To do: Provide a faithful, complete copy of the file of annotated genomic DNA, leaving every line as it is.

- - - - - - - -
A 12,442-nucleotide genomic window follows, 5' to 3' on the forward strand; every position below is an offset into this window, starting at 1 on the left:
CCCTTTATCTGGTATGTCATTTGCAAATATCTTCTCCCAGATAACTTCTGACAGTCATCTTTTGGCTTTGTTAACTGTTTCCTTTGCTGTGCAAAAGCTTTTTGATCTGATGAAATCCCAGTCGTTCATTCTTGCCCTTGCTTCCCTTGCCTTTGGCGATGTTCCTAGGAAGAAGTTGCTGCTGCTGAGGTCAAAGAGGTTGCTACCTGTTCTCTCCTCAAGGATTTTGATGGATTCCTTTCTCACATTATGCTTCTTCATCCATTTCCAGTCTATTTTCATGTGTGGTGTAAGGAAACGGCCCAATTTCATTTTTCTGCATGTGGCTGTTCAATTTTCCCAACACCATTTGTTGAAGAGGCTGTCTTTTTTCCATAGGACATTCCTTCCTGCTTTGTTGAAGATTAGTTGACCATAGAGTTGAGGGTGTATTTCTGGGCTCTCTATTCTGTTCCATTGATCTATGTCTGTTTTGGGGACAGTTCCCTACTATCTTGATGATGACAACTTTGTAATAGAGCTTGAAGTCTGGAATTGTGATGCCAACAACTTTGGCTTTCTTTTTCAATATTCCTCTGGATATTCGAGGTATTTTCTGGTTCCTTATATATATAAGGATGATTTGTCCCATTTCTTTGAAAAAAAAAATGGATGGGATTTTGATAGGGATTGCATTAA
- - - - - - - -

A 12,442-nucleotide genomic window follows, 5' to 3' on the forward strand; every position below is an offset into this window, starting at 1 on the left:
CCCTTTATCTGGTATGTCATTTGCAAATATCTTCTCCCAGATAACTTCTGACAGTCATCTTTTGGCTTTGTTAACTGTTTCCTTTGCTGTGCAAAAGCTTTTTGATCTGATGAAATCCCAGTCGTTCATTCTTGCCCTTGCTTCCCTTGCCTTTGGCGATGTTCCTAGGAAGAAGTTGCTGCTGCTGAGGTCAAAGAGGTTGCTACCTGTTCTCTCCTCAAGGATTTTGATGGATTCCTTTCTCACATTATGCTTCTTCATCCATTTCCAGTCTATTTTCATGTGTGGTGTAAGGAAACGGCCCAATTTCATTTTTCTGCATGTGGCTGTTCAATTTTCCCAACACCATTTGTTGAAGAGGCTGTCTTTTTTCCATAGGACATTCCTTCCTGCTTTGTTGAAGATTAGTTGACCATAGAGTTGAGGGTGTATTTCTGGGCTCTCTATTCTGTTCCATTGATCTATGTCTGTTTTGGGGACAGTTCCCTACTATCTTGATGATGACAACTTTGTAATAGAGCTTGAAGTCTGGAATTGTGATGCCAACAACTTTGGCTTTCTTTTTCAATATTCCTCTGGATATTCGAGGTATTTTCTGGTTCCTTATATATATAAGGATGATTTGTCCCATTTCTTTGAAAAAAAAAATGGATGGGATTTTGATAGGGATTGCATTAA